My Dad took me and my mate just for the experience, fully expecting me to be cut in the first 10 minutes and still have time to visit the Coronation Street studio tour. 8hrs later he was still there reading the same paper for the 100th time.

After months of auditions and training at ‘Billy School’, I ended up getting the part of Michael and joining the original cast as my first professional job at the age of 13. That’s definitely when it shifted from something I just loved, to something I could potentially do as a career.

How important is social media to you right now?

I mean I fall in and out of love with it.

I love it for being a great way to connect with your family and friends. A lot of my friends are actors/performers so social media is a great way to promote and support each other’s work.

And I know how important it is in my industry. Especially with a show like Outlander. There is such a huge fanbase from all over the world, social media acts as a wonderful place to bring them all together and show their love for the show and we really feel and appreciate that. It’s great to be able to connect with them and thank them for all of their support. And also it can be great for raising awareness about things you’re passionate about and getting instant news updates.

But of course, there is a lot of hate and negativity on there too which can be very damaging and makes you despair about the state of the world. I find it’s too easy to be sucked into a scroll hole and suddenly you’ve lost 3hrs of your life.

That’s when I find reading to be a haven from social media because you can put the screen down, shut out the world and jump into a new one.

What’s the biggest realization youve had this past year?

I think it would be that tomorrow isn’t promised to anyone. Sometimes there is no rhyme or reason and you can’t always have control over things.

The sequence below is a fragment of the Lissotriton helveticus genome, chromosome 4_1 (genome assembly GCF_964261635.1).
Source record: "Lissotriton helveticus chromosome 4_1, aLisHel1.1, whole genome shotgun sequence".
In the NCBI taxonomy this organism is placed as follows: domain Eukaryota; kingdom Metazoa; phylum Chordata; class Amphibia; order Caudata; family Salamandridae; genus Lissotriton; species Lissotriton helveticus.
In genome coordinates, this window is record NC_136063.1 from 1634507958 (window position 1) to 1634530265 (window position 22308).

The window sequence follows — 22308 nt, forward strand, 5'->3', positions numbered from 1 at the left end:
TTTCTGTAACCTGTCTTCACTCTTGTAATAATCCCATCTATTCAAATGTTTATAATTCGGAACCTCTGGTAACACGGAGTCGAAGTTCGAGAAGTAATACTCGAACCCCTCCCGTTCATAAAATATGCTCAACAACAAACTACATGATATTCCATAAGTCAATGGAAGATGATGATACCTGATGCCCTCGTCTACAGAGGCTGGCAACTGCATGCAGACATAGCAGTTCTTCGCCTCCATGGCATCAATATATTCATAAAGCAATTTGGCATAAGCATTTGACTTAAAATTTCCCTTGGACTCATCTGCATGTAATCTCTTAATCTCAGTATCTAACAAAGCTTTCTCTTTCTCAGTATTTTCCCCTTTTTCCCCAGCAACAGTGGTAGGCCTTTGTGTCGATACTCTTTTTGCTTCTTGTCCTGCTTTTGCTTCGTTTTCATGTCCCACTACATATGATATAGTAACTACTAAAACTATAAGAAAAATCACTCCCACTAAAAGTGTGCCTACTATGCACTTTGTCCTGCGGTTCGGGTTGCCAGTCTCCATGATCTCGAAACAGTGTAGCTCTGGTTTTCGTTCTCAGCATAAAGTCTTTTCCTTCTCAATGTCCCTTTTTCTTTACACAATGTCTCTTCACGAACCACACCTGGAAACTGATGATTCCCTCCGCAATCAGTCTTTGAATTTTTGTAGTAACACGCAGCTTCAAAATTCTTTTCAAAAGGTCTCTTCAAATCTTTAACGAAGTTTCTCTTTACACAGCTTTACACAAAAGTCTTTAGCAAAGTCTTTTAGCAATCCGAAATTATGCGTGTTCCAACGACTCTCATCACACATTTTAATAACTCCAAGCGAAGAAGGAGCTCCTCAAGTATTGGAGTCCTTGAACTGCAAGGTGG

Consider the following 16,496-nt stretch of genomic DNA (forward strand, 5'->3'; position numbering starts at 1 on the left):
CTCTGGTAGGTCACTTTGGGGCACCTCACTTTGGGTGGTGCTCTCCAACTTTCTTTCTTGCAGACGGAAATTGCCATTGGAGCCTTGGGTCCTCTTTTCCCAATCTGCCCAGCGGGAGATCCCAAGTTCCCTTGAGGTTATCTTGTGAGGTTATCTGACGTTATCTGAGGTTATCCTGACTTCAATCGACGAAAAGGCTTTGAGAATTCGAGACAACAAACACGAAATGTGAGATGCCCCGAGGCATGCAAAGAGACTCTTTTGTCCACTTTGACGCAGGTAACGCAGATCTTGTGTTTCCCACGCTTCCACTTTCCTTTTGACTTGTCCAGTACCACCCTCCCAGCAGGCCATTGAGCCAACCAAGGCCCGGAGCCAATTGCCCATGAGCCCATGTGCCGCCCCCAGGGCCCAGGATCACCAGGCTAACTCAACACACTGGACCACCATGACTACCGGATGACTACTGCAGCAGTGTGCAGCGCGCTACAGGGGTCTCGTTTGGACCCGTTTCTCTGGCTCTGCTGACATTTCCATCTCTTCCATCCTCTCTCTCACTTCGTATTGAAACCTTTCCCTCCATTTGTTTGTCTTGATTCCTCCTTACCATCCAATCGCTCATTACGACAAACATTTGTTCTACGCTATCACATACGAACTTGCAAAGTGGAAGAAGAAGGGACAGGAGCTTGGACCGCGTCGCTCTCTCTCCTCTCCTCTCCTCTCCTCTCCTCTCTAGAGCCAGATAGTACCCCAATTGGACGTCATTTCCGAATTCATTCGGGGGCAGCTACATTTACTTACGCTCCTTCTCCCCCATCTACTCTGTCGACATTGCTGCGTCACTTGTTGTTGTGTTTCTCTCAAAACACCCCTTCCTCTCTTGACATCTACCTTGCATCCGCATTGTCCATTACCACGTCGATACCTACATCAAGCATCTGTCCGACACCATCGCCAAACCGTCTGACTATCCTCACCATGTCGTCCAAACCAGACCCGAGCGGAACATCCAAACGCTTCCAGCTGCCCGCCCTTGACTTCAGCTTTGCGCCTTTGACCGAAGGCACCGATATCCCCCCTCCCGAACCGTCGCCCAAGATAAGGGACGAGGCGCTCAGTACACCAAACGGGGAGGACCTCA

I’ve always been very close to my family but we’ve been through a pretty rough couple of years and got each other through and are closer than ever. I think having a strong group around you, whether it’s family or friends or whoever is invaluable. A problem shared is a problem halved.

Everyone seems to have an app idea at the moment, whats yours?

Ha! Well me and my mate Ben actually came up with this years ago and I still very much stand by it. Anyone who knows me will tell you I always need a wee. And there’s nothing worse than being out in public, really needing to go and there being no loo in sight.

So we came up with a play on City Mapper called Shitty Mapper. Which basically shows you where the nearest loo is and the quickest way to get there! 

What makes you feel nostalgic?

Music and photos. One of my favourite things to do when I’m back at my parents is to get down all the old boxes of photos and look through them with my Mum, Dad and sister. We’re lucky that our parents captured so much of not only our lives but their lives before us.

I love looking through old photos of my friends, some of who are still in my life and others who aren’t. A photo or a song can instantly transport you back to that moment in time and kindle those almost-forgotten memories.